Such kind of restautants you can find anywhere.

 

These green kiosks sell stuffed (butter, sour cream or bacon) microwave-baked potatoes, as well as toasted sandwiches and a few drinks. Hot and filling, but rather expensive for what is basically just a hunk of root vegetable. 

 

A blue outhouse is the most widespread type of the Moscow public restrooms . A visit costs 1525 rubles. Besides, they are considered as the unhygienic. Therefore many Muscovites, both men, and women, prefer to to communicate with nature behind the fences and between the garages.

 

 

Many public restrooms are equipped with squat toilets.

 

Unlike outhouses, stationary rest rooms are separated by sex and many of them are free. Men's public restroom are designated with the letter M, which means мужской (men’s), while women's public restrooms are designated with the Russian letter Ж which means женский (women’s). 

MOSCOW: 

everything about the Russian capital

 

Moscow is the capital of Russia and the largest Russian city. It is also the largest metropolitan area in Europe, and ranks among the largest urban areas in the world. Moscow is a major political, economic, cultural, religious, financial, educational, and transportation centre of Russia. It is also the seventh largest city proper in the world.

Population – 10,524,400
Urban Area – 1,081 sq. km (417.4 sq mi) 

Founded in 1147 BC (first mentioned in the Hypatian Codex).

 

 

LOCATION

 

Moscow is located in the European part of Russia, between the rivers Oka and Volga, and administratively in the central federal district of the Russian Federation. The city is enclosed in the Moscow oblast but administratively independent. Moscow settles down on both coast of the Moscow River. Besides this river, there are some tens other rivers in the territory of  the city, largest of those are Yausa, Neglinnaya, Presnya, and Khimka. All of those are the tributaries of the Moscow River.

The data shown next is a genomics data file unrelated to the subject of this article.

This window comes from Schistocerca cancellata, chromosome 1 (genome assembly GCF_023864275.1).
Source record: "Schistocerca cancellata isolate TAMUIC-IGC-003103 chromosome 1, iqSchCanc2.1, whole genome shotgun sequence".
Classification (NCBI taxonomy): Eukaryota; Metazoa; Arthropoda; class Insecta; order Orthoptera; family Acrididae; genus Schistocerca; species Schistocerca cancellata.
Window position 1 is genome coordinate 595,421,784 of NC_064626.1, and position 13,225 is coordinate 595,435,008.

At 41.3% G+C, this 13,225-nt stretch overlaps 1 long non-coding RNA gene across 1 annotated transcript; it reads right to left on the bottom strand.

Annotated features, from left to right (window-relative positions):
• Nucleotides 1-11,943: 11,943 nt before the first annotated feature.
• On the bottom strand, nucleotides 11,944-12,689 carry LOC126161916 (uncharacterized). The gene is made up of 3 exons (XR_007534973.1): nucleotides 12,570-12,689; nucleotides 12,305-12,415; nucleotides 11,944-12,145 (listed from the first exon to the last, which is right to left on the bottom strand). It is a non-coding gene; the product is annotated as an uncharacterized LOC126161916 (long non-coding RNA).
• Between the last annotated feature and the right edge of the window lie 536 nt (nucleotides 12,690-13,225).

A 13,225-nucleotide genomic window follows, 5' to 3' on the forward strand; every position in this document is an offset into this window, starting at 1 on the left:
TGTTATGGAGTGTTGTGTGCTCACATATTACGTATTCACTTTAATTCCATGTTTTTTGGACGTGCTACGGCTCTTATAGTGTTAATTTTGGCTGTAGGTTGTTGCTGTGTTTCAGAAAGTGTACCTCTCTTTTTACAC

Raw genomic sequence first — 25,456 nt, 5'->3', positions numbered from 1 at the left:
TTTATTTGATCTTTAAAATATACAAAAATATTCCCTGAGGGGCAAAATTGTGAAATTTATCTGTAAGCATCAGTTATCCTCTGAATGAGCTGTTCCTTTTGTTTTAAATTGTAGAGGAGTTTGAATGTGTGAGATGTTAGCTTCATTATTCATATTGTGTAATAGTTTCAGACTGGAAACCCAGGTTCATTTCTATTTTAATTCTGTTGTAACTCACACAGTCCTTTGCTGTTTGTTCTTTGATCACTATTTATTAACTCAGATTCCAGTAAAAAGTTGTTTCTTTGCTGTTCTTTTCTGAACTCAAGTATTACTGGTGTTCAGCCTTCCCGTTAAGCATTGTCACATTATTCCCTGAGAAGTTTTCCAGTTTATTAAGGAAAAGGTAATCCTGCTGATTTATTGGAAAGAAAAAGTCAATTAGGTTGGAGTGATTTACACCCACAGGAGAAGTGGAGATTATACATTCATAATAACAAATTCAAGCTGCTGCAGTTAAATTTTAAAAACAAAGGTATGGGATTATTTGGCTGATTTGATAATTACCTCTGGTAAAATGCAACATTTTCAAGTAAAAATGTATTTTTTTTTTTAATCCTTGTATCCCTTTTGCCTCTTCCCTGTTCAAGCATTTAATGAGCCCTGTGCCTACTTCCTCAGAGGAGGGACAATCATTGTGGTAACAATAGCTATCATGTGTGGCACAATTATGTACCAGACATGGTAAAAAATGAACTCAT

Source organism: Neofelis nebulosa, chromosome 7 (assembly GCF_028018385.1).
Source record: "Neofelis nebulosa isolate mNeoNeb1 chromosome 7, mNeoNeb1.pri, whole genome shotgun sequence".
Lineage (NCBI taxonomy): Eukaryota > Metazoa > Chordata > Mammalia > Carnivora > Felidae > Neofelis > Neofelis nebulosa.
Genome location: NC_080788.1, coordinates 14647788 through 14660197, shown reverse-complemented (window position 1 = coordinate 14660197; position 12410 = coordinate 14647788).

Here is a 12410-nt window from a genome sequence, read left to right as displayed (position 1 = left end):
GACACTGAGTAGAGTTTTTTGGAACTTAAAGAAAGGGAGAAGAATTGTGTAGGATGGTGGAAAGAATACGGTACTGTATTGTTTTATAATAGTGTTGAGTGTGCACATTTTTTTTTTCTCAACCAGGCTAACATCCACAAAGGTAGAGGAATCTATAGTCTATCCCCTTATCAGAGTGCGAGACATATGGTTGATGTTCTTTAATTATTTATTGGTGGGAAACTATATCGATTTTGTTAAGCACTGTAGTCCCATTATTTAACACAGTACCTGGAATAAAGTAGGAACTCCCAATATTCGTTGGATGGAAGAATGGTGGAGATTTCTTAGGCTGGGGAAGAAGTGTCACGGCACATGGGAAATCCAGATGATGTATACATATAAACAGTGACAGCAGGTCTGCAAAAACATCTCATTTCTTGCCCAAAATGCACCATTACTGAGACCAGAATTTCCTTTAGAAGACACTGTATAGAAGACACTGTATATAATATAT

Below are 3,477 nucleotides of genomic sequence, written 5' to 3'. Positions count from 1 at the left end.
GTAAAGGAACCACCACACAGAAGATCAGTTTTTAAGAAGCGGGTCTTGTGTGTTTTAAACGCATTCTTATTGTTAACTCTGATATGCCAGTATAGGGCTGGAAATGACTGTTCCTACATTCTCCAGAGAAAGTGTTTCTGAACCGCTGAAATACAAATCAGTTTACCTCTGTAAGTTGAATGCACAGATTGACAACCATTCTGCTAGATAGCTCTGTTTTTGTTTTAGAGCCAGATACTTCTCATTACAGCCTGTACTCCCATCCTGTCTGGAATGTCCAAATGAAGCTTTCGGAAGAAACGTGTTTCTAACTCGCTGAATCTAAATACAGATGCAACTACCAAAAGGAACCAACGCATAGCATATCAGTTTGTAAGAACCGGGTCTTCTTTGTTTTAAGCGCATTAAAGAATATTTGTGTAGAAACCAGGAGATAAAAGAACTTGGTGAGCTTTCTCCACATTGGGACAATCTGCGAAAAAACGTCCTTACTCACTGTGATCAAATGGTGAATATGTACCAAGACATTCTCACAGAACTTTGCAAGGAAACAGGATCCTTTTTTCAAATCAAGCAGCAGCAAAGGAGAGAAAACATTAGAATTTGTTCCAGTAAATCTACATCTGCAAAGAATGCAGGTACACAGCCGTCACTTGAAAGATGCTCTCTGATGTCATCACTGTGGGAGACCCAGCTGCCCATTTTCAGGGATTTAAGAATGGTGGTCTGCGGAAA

ORIGIN OF THE NAME

 

The city is named after the Baltic tribes of Moskvas, those were similar to the ancient Galindians and to the modern Lithuanians. The Moskvas were assimilated by the Galindians before the Russians came, and now just the name let us remember them. Nevertheless, some historians presume the world Moscow consisns of two parts - Mos and Cow - and meant in Pra-Indoeuropean language simply "the moth of a cow". Contrary to those scientists, their opponents suppose the word Moscow means means cow's moss.

 

CLIMATE

 

Moscow climate is considered continental. It includes strong variations of temperature between the summer and the winter. Moscow knows cold winters and humid hot summers. The spring and the autumn are short. In summer, the temperature is near often 25 °C and it takes down the winter in the vicinity of -10 °C. The strongest recorded temperature was 36,7 °C in August, 1936 and the weakest of -42,2 °C in January, 1940. Rainfall is almost divided regularly during the year, although their quantity is more well brought up the summer than the winter. Snow recuperates the soil on average 138 days a year of mid-November at the end of March. The height of snow can attain 78 cm in the middle of the winter.

 

ADMINISTRATIVE DIVISION 

 

The city of Moscow is divided into 10 administrative districts and 123 local districts